Agilent Increases Growth Forecasts
Agilent Technologies, spun off from Hewlett-Packard earlier this year, reported higher third-quarter earnings and sales today. It also increased its forecasts for sales growth next year.
The maker of test and measurement equipment earned $155 million, or 34 cents per share, or 33 cents per share on an unaudited pro forma basis. In the year-ago period, before it went public, it earned $135 million.
The earnings surpassed the forecasts of most analysts, who expected 20 cents per share.
Revenues increased to $2.67 billion from $2.09 billion last year.
Agilent also said it was increasing its forecasts for 2001, and now expects revenue growth of “at least” 20 percent, compared with an earlier forecast of 15 percent. It sees 2001 net earnings approaching 8 percent of net revenue.
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Fiber Optics Fuel CIENA’s Profits Telecommunications equipment maker CIENA posted better-than-expected third-quarter profits today as its customer base expanded and demand for fiber-optic networking products soared.
CIENA earned $28.2 million, or 19 cents a share, in its third fiscal quarter ending July 31, compared with a loss of $5.6 million, or 4 cents a share a year ago.
The results beat Wall Street expectations of 17 cents a share, according to research firm First Call/Thomson Financial, which tracks analysts’ expectations. Ciena’s revenues rose 80 percent to $233.3 million, compared with $128.8 million a year ago.
CIENA makes equipment that boosts the capacity of fiber-optic networks and products that direct traffic along communications networks. Sales of industry-leading optical networking products contributed to revenue growth and the company said it expects continued robust sales of its long-distance optical transport products.
Shares of CIENA have jumped about 200 percent so far this year. The company on Tuesday announced a two-for-one stock split.
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Seagram Reports Narrow Loss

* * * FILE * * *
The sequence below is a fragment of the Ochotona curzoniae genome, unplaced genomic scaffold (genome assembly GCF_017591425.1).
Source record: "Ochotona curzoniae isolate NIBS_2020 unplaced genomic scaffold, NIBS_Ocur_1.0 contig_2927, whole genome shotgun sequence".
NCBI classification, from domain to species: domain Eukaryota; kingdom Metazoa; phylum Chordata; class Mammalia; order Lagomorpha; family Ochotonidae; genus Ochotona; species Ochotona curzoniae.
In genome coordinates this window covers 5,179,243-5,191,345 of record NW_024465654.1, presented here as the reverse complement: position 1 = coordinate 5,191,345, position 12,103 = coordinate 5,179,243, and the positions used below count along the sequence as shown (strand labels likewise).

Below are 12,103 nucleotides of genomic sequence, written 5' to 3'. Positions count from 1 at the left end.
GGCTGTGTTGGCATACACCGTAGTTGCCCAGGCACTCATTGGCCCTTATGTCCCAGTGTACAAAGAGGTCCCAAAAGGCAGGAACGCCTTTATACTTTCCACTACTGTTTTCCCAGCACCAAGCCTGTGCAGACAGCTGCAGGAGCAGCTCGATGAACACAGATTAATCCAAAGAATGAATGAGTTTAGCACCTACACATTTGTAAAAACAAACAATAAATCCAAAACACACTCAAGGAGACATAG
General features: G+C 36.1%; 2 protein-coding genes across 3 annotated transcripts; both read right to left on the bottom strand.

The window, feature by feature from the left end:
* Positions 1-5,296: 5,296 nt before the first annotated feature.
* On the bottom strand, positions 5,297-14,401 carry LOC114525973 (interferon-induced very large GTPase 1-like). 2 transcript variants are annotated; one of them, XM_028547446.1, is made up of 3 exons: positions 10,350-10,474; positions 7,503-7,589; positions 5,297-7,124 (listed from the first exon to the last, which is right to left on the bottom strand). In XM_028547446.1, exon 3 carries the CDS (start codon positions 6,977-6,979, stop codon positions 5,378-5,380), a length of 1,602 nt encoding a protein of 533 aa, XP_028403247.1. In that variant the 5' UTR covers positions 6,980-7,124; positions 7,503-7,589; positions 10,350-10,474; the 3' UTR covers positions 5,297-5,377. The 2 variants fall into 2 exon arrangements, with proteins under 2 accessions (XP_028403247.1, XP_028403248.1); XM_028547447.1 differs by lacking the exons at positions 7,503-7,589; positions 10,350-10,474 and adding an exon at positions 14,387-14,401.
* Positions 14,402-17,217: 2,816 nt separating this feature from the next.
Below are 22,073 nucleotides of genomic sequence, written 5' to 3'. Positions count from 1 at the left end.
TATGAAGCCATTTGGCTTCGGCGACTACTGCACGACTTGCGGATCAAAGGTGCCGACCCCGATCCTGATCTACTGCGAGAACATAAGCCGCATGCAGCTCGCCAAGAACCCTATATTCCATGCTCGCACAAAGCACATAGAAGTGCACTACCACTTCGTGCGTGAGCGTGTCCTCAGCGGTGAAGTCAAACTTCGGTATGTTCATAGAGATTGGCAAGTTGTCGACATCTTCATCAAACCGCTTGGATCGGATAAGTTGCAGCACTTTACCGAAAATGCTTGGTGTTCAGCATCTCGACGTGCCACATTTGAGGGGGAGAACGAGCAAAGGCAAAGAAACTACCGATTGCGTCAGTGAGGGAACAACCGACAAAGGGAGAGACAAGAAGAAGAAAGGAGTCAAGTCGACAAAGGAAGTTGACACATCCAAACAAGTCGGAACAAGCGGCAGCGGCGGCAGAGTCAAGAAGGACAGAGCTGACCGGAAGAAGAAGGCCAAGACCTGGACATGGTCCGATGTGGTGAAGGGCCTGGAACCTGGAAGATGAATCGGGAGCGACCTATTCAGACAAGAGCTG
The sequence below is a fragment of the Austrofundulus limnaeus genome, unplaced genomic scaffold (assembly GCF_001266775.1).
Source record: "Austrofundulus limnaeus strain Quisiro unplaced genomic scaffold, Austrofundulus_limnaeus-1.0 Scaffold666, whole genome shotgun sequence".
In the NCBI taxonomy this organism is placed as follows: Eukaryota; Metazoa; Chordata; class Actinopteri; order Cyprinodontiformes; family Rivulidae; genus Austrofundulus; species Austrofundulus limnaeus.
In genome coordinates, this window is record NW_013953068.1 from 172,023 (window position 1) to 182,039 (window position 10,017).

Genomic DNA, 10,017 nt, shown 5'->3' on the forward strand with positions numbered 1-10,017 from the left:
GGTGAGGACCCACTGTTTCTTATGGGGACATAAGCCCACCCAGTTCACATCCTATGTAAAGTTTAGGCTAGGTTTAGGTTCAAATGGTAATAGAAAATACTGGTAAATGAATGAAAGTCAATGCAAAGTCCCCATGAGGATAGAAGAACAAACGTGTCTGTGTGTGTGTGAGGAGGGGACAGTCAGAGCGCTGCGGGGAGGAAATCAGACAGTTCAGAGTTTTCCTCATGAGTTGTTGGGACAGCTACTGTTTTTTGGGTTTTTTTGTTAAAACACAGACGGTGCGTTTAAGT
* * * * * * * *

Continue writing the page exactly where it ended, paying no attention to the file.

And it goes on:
Entertainment giant, Seagram, riding a revenue boost from its music unit as well as box-office hits Erin Brockovich and Gladiator, reported a fourth-quarter net loss today that was less than Wall Street had expected.
The company, which is in the process of merging with French utilities group Vivendi, said its net loss widened to $128 million or 29 cents per share compared with $53 million or 32 cents, excluding an additional gain on the 1998 USA Networks transactions. Including this gain, the company posted a net loss of $53 million or 13 cents per share last year. But Wall Street analysts polled by First Call/Thomson Financial had called on average for a fourth-quarter loss of 35 cents per share this year.
The Montreal-based company that owns Universal Studios and Universal Music Group, said revenues rose to $3.7 billion in the quarter from $3.5 billion a year ago and said music division earnings before interest, taxes, depreciation and amortization (EBITDA) surged 56 percent to $217 million in the quarter. Universal Music Group’s EBITDA for the year exceeded $1 billion for the first time, the company said.
The movie sector returned to profitability, earning $5 million of EBITDA this quarter compared with last year’s EBITDA loss of $69 million. The improved performance was due to the theatrical success of the Julia Roberts film Erin Brockovich, as well as Gladiator and the submarine thriller U-571.